Five healthy stops at the Erie County Fair
blog by Ben Tsujimoto • August 09, 2012 @ 9:22pm
After persevering through the Murderers’ Row of fried foods yesterday, Ben T. and Kat reversed course and sought out the healthiest choices the Erie County Fair had to offer. We quickly found that it was possible to enjoy the throngs of people and attractions without the discomfort of grease sitting in your throat.
Stop no. 1: Butcher Boys for a charbroiled chicken pita, $8. Compared to the health value of yesterday’s deep-fried butter and Kool-Aid, run-of-the-mill Greek food would seem like a handful of radishes and organic grape juice from a nutritional standpoint. By (reluctantly) turning down the Feta cheese, we were left with a nicely grilled pita, chunks of charbroiled chicken, lettuce, tomatoes, onions and tzatziki (Greek white sauce made with cucumbers and sour cream). If you’re feeling especially health-conscious, ask them to go light on the sauce. The total package? Quite healthy.
Stop no. 2: Lemonade Corn Roast for sweet corn. Sure, it’s initially tough to trust a stand with no clear title and only “Lemonade Corn Roast” in its signage, but it’s hard to beat the health value of grilled sweet corn, especially in a fair setting. If you take it easy on the butter and the salt—or at least one or the other—you’ll feel even better about yourself.
Stop no. 3: Beth’s for fried green tomatoes, $8. While a little pricey and perhaps the least healthy of our choices, we still were able to pack in a little more Vitamin C through fried green tomatoes—a solid side dish or snack for the semi-health-conscious fair-goer. Despite being a little oily, the breaded coating was very thin. Having never sampled fried green tomatoes before, they were a lot sweeter than I expected and considerably more firm than your average red tomato. Sauce options include either ranch or blue cheese, and to keep the healthy value high, use sparingly.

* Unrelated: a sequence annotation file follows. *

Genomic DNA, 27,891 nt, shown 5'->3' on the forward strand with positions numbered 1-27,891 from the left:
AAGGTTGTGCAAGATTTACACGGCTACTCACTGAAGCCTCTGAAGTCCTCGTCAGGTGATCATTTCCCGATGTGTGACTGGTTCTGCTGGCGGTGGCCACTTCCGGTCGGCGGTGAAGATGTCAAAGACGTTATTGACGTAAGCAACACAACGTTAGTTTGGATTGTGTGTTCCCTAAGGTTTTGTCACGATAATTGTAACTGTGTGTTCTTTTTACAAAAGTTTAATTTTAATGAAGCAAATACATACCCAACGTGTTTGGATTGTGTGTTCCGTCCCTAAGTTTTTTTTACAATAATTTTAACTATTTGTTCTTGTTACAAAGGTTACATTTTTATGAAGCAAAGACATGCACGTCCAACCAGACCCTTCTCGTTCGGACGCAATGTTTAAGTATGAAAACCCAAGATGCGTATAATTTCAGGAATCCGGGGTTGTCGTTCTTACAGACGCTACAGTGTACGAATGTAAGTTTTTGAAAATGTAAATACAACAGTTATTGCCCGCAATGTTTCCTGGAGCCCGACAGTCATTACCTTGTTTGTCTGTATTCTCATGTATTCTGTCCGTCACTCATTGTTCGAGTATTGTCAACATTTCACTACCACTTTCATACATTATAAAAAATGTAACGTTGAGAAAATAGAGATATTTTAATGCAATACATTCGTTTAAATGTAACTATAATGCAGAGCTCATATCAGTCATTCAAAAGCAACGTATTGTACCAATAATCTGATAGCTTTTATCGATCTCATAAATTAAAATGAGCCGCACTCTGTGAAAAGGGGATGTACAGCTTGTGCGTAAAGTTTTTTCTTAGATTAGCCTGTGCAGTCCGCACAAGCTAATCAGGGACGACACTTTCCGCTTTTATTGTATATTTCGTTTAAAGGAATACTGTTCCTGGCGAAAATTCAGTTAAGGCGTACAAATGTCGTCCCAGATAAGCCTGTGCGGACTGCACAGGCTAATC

Stop no. 4: Chester’s Cajun Grill for a “Seafood Combo Plate,” $11 and includes Cajun shrimp and rice, jambalaya and boiled crawfish. Seafood—especially when grilled instead of fried—is a healthy alternative to the jumbo sausages, roast beef on wecks or “Donut Dogs” that the Fair also offers. Eating the boiled crawfish is a little tricky; there’s a sign that instructs the eater to “twist the tails and suck on the heads.”
The most ‘meat’ came from the tail, and like the rest of the plate, the crawfish was plenty spicy due to the Cajun brine it was boiled in. Both the shrimp and rice were quite spicy, and the variety of ingredients in the jambalaya—tomatoes, onions, sausage, and much more—made each mouthful a little different.
Stop no. 5: Sweet Melody’s for pina colada sorbet, $4. Sweet Melody’s separates its Erie County Fair menu into two sections: gelato and sorbet. Though skipping dessert may be the most health conscious move, the sorbet is a close second. There’s still a hefty dose of sugar in the sorbet, but there’s no dairy products—cutting the fat exponentially. Truthfully, there’s little difference between gelato and regular ice cream in terms of fat content, even though the gelato is quite delicious. There were real bits of coconut in the pina colada sorbet, too.